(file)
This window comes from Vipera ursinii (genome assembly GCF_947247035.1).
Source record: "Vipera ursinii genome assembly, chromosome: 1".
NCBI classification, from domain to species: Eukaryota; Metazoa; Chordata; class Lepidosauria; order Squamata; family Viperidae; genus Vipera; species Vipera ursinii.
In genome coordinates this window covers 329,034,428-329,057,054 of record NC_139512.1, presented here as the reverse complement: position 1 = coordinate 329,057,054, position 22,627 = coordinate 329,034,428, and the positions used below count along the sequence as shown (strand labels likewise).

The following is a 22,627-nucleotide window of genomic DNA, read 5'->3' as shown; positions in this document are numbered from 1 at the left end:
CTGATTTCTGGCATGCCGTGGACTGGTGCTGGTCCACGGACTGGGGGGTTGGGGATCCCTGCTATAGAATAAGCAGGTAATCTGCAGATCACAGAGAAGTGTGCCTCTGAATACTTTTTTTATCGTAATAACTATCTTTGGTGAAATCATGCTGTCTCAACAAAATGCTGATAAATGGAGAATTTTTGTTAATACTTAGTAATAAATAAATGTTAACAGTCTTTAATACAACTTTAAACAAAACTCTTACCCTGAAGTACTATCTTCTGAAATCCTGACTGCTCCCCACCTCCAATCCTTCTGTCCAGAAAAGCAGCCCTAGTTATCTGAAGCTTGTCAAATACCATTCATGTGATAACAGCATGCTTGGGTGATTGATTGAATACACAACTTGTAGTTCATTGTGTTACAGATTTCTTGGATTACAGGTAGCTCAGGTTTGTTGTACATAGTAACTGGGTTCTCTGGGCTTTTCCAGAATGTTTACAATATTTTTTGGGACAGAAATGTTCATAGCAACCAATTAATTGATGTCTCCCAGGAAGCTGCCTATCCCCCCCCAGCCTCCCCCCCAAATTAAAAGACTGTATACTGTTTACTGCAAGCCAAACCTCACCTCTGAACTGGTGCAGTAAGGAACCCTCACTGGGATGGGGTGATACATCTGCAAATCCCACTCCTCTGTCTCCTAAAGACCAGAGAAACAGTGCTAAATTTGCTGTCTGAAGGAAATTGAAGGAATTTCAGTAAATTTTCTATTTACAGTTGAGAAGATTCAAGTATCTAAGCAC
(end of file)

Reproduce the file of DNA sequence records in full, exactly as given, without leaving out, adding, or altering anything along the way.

This window comes from Vipera ursinii (genome assembly GCF_947247035.1).
Source record: "Vipera ursinii genome assembly, chromosome: 1".
NCBI classification, from domain to species: Eukaryota; Metazoa; Chordata; class Lepidosauria; order Squamata; family Viperidae; genus Vipera; species Vipera ursinii.
In genome coordinates this window covers 329,034,428-329,057,054 of record NC_139512.1, presented here as the reverse complement: position 1 = coordinate 329,057,054, position 22,627 = coordinate 329,034,428, and the positions used below count along the sequence as shown (strand labels likewise).

The following is a 22,627-nucleotide window of genomic DNA, read 5'->3' as shown; positions in this document are numbered from 1 at the left end:
CTGATTTCTGGCATGCCGTGGACTGGTGCTGGTCCACGGACTGGGGGGTTGGGGATCCCTGCTATAGAATAAGCAGGTAATCTGCAGATCACAGAGAAGTGTGCCTCTGAATACTTTTTTTATCGTAATAACTATCTTTGGTGAAATCATGCTGTCTCAACAAAATGCTGATAAATGGAGAATTTTTGTTAATACTTAGTAATAAATAAATGTTAACAGTCTTTAATACAACTTTAAACAAAACTCTTACCCTGAAGTACTATCTTCTGAAATCCTGACTGCTCCCCACCTCCAATCCTTCTGTCCAGAAAAGCAGCCCTAGTTATCTGAAGCTTGTCAAATACCATTCATGTGATAACAGCATGCTTGGGTGATTGATTGAATACACAACTTGTAGTTCATTGTGTTACAGATTTCTTGGATTACAGGTAGCTCAGGTTTGTTGTACATAGTAACTGGGTTCTCTGGGCTTTTCCAGAATGTTTACAATATTTTTTGGGACAGAAATGTTCATAGCAACCAATTAATTGATGTCTCCCAGGAAGCTGCCTATCCCCCCCCAGCCTCCCCCCCAAATTAAAAGACTGTATACTGTTTACTGCAAGCCAAACCTCACCTCTGAACTGGTGCAGTAAGGAACCCTCACTGGGATGGGGTGATACATCTGCAAATCCCACTCCTCTGTCTCCTAAAGACCAGAGAAACAGTGCTAAATTTGCTGTCTGAAGGAAATTGAAGGAATTTCAGTAAATTTTCTATTTACAGTTGAGAAGATTCAAGTATCTAAGCAC